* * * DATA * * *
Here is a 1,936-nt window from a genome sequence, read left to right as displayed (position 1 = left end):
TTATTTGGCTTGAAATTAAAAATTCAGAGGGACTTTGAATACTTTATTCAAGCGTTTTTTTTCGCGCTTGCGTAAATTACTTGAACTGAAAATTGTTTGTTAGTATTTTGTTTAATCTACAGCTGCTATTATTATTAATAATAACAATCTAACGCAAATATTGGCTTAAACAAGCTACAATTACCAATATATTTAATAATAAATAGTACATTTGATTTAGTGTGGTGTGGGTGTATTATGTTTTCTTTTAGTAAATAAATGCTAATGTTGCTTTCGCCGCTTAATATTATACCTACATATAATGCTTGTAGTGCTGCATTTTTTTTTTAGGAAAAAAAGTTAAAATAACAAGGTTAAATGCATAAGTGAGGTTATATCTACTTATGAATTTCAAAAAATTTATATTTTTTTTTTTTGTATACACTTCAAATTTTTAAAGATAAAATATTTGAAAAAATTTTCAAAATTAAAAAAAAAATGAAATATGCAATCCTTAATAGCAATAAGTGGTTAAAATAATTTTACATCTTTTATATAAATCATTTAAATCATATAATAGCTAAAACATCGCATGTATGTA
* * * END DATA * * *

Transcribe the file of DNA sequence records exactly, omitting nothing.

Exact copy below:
Here is a 1,936-nt window from a genome sequence, read left to right as displayed (position 1 = left end):
TTATTTGGCTTGAAATTAAAAATTCAGAGGGACTTTGAATACTTTATTCAAGCGTTTTTTTTCGCGCTTGCGTAAATTACTTGAACTGAAAATTGTTTGTTAGTATTTTGTTTAATCTACAGCTGCTATTATTATTAATAATAACAATCTAACGCAAATATTGGCTTAAACAAGCTACAATTACCAATATATTTAATAATAAATAGTACATTTGATTTAGTGTGGTGTGGGTGTATTATGTTTTCTTTTAGTAAATAAATGCTAATGTTGCTTTCGCCGCTTAATATTATACCTACATATAATGCTTGTAGTGCTGCATTTTTTTTTTAGGAAAAAAAGTTAAAATAACAAGGTTAAATGCATAAGTGAGGTTATATCTACTTATGAATTTCAAAAAATTTATATTTTTTTTTTTTGTATACACTTCAAATTTTTAAAGATAAAATATTTGAAAAAATTTTCAAAATTAAAAAAAAAATGAAATATGCAATCCTTAATAGCAATAAGTGGTTAAAATAATTTTACATCTTTTATATAAATCATTTAAATCATATAATAGCTAAAACATCGCATGTATGTA